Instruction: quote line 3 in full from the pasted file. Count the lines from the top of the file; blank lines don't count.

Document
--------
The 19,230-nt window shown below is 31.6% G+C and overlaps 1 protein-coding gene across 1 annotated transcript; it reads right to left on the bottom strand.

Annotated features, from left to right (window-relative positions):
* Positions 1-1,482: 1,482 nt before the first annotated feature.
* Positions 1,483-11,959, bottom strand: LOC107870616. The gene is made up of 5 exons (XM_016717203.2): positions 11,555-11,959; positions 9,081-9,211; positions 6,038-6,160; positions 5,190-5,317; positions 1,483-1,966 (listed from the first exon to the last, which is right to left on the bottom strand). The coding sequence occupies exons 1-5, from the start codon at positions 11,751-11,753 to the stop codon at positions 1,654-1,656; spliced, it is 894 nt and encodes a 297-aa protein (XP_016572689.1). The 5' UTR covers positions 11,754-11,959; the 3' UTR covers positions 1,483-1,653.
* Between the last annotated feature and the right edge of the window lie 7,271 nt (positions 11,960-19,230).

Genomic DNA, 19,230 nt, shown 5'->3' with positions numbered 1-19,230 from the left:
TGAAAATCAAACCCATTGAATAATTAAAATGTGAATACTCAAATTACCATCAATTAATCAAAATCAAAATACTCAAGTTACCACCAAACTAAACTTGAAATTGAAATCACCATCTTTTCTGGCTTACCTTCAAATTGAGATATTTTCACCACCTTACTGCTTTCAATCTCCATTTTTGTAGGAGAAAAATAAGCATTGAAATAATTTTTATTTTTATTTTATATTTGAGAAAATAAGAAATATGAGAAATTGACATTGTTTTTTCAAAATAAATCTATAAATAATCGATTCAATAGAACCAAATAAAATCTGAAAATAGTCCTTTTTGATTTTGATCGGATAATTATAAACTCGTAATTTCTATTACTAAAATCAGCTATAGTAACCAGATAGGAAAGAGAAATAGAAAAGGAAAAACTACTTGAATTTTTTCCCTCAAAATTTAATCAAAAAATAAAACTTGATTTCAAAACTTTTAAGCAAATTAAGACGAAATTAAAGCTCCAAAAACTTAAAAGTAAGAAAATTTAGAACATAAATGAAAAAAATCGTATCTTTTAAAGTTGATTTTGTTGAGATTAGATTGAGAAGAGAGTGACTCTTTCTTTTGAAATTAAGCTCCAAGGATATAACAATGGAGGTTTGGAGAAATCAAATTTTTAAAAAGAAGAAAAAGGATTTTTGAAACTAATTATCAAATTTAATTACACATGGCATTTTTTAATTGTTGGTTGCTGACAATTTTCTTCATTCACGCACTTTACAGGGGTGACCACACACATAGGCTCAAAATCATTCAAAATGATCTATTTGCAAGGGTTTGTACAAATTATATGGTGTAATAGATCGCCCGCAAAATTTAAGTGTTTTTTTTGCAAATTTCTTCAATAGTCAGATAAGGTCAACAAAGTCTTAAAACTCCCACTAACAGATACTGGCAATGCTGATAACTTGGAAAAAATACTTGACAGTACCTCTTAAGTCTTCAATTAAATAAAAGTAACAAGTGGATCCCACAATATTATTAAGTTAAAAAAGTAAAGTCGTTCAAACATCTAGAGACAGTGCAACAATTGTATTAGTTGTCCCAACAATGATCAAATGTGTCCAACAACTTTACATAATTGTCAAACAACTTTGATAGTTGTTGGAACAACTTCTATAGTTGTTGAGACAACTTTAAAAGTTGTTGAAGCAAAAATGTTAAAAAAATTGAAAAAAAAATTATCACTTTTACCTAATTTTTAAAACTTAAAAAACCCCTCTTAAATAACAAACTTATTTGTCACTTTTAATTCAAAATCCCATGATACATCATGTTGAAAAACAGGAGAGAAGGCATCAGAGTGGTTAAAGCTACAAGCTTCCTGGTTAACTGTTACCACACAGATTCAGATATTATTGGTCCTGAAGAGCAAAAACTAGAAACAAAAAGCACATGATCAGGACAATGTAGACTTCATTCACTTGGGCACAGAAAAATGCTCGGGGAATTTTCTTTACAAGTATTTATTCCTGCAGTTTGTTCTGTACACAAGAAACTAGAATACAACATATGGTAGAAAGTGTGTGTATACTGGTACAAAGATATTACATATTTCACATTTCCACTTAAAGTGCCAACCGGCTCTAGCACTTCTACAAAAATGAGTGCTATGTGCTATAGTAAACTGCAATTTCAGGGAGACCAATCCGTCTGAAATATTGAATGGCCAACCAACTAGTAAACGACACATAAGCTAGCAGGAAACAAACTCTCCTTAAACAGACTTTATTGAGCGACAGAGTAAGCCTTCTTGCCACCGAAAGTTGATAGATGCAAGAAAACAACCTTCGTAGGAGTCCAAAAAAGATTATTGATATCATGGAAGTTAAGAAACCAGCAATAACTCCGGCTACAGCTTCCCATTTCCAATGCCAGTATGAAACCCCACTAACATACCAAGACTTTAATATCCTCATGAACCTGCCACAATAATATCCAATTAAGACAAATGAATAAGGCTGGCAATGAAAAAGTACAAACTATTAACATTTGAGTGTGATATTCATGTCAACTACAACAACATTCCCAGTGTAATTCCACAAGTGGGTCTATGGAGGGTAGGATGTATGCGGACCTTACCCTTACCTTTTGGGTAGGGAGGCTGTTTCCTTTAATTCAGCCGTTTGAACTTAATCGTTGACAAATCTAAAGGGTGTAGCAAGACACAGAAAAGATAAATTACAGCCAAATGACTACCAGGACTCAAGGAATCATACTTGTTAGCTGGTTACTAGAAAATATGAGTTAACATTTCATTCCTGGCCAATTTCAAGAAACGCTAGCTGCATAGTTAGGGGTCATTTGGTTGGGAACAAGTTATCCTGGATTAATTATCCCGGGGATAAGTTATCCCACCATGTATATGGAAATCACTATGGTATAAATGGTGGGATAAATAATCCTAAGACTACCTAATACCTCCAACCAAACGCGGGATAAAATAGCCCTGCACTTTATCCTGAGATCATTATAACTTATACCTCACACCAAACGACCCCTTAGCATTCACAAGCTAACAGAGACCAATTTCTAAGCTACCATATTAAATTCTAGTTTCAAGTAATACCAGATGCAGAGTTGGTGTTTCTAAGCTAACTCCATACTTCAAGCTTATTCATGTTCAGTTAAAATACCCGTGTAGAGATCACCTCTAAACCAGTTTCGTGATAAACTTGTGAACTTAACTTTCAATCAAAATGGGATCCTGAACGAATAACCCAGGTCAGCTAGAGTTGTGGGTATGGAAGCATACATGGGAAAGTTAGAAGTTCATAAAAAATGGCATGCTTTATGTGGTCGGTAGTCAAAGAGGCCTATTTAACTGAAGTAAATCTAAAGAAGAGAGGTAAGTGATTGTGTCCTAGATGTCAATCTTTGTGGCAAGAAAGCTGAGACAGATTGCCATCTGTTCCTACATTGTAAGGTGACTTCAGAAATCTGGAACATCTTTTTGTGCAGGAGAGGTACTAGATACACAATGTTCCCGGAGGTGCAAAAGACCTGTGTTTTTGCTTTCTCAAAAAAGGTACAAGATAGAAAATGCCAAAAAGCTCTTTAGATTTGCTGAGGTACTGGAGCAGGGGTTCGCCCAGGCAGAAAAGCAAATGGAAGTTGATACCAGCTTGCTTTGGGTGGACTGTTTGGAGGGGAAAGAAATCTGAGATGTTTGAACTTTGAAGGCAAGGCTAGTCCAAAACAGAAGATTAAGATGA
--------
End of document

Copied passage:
* Positions 1-1,482: 1,482 nt before the first annotated feature.